Now for people – there are two things that make redeyes more manageable. Specifically we have less rods, and when we see these rapid flashes, our pupils contract and so less light gets reflected.  For our pets – their superior night vision also means they have an order of magnitude more rods in their eyes, and they tend to have much bigger pupils, that don’t react as rapidly as ours. 

So, if your pet is in low light, and you think you need flash, there are a couple of approaches to take.  First – try to avoid flash.  Only the more sophisticated cameras with an off camera flash will work well.  A better approach is, when possible simply turn on a lamp!  

Also most of todays cellphone and pocket cameras do well in low-light – just make sure to turn off the auto-flash. Another great technique (works very well in iPhones – is to turn on “HDR”. This stands for High Dynamic Range. Basically the camera takes three (or more depending on the camera) images: One exposed at the room level, one underexposed, and one overexposed. It then does some magic to average them out – and the resulting image is often much more pleasing (I actually love it so much I use it even at daylight as the pictures tend to look richer). This is the same picture of Jake, where I turned off the flash, and turned on HDR:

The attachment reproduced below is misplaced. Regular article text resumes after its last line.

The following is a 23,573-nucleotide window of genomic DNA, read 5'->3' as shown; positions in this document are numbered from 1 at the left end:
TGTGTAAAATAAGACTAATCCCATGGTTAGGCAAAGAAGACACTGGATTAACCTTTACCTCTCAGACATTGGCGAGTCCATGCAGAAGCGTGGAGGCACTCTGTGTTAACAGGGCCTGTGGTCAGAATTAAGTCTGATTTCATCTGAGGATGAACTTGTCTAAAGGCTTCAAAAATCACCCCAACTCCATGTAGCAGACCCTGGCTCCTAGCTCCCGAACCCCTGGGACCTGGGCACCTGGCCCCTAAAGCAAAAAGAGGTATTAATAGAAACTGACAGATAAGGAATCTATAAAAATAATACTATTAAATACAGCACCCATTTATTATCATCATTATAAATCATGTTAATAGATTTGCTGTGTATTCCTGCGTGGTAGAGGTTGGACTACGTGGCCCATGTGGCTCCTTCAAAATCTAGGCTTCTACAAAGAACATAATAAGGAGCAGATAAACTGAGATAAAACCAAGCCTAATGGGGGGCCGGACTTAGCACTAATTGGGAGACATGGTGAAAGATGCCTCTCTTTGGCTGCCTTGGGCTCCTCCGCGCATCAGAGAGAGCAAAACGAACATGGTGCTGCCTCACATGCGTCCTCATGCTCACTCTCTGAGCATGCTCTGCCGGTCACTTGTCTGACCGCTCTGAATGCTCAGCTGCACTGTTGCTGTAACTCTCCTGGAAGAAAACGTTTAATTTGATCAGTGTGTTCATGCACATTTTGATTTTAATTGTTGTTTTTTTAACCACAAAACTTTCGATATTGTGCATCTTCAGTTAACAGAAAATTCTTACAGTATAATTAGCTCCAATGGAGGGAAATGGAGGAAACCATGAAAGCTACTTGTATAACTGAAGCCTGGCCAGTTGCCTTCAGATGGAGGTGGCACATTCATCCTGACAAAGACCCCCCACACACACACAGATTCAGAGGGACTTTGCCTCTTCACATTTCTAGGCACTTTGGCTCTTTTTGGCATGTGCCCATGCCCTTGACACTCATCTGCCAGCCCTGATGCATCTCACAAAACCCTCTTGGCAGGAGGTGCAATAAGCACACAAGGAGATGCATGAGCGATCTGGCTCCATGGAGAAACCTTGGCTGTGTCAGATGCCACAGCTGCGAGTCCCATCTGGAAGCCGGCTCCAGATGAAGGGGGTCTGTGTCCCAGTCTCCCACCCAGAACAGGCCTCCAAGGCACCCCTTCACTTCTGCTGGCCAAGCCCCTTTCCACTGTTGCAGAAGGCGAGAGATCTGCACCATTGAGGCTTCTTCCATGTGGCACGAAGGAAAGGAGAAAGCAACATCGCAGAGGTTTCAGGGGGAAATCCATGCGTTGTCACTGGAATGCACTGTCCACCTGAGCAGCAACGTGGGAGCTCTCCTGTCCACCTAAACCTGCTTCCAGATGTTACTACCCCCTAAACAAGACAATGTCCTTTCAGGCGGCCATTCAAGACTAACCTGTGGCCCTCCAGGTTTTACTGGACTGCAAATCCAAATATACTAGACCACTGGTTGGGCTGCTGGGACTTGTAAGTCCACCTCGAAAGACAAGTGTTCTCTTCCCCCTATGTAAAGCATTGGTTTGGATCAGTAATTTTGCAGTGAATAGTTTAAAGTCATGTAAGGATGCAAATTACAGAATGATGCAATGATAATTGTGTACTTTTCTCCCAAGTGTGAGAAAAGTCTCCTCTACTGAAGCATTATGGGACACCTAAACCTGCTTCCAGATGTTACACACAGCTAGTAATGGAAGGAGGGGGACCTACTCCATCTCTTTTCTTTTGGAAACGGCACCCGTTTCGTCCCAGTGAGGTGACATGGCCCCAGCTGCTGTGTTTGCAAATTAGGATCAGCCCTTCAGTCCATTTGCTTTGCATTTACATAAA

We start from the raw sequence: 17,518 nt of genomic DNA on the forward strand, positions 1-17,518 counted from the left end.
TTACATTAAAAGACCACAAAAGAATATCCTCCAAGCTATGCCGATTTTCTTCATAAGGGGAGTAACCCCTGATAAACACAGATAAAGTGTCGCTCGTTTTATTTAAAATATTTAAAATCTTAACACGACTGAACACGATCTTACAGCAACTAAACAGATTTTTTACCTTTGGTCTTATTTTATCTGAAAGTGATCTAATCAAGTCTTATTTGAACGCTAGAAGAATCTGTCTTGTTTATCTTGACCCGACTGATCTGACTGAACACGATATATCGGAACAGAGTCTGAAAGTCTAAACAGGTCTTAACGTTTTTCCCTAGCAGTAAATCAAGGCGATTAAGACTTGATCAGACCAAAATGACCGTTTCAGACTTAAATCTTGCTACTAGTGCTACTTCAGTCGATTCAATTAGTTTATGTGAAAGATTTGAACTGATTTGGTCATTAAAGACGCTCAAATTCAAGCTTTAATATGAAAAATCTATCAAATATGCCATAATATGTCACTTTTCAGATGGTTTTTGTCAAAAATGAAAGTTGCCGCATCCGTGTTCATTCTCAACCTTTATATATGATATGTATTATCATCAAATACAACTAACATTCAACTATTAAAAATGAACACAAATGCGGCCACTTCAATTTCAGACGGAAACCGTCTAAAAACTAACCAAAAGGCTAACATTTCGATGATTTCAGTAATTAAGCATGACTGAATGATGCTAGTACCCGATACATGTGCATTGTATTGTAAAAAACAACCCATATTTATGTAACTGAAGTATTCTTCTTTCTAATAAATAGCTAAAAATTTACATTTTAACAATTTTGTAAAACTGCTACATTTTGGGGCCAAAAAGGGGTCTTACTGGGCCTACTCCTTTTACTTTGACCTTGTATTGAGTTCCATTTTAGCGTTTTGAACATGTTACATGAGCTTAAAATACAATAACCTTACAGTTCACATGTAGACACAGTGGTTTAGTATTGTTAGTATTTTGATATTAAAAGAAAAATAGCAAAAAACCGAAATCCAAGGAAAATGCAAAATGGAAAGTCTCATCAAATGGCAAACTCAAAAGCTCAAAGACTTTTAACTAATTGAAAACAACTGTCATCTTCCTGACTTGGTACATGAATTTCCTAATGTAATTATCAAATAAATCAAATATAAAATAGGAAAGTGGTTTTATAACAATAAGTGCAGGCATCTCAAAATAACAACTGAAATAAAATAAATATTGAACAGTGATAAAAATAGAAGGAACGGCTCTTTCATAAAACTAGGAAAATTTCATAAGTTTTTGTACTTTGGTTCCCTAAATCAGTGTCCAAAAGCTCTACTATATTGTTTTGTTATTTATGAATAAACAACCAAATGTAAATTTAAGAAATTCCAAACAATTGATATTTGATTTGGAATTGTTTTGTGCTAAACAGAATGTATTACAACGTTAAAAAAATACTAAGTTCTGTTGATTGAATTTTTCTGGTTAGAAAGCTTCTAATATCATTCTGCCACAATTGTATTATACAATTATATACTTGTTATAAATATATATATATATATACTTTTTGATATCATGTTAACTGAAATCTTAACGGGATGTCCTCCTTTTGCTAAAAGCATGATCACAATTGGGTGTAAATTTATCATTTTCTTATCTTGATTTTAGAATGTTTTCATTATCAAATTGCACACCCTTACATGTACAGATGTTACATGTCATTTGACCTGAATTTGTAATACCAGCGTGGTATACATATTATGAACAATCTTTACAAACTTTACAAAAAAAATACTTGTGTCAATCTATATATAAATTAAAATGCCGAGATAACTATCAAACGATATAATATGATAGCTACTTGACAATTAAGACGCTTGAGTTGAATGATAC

Experiment for yourselves!

 

Here is the next installment in our series by local photographer Avi of Avivi photo.

The last part started to cover composition and now we move on to one of the rules that will really help you compose better shots of your dog, or any pet.

Prim ThirdsThe rule of thirds asks us to divide the frame into three horizontally and vertically, those thirds are typically referred to as the ‘power lines’.  The points where these lines intersect are usually referred to as the ‘power points’. It was determined that images tend to be more pleasing when the subject of the picture, or the focal point is located along one of these ‘power lines’, and even better if it falls directly on a ‘power point’.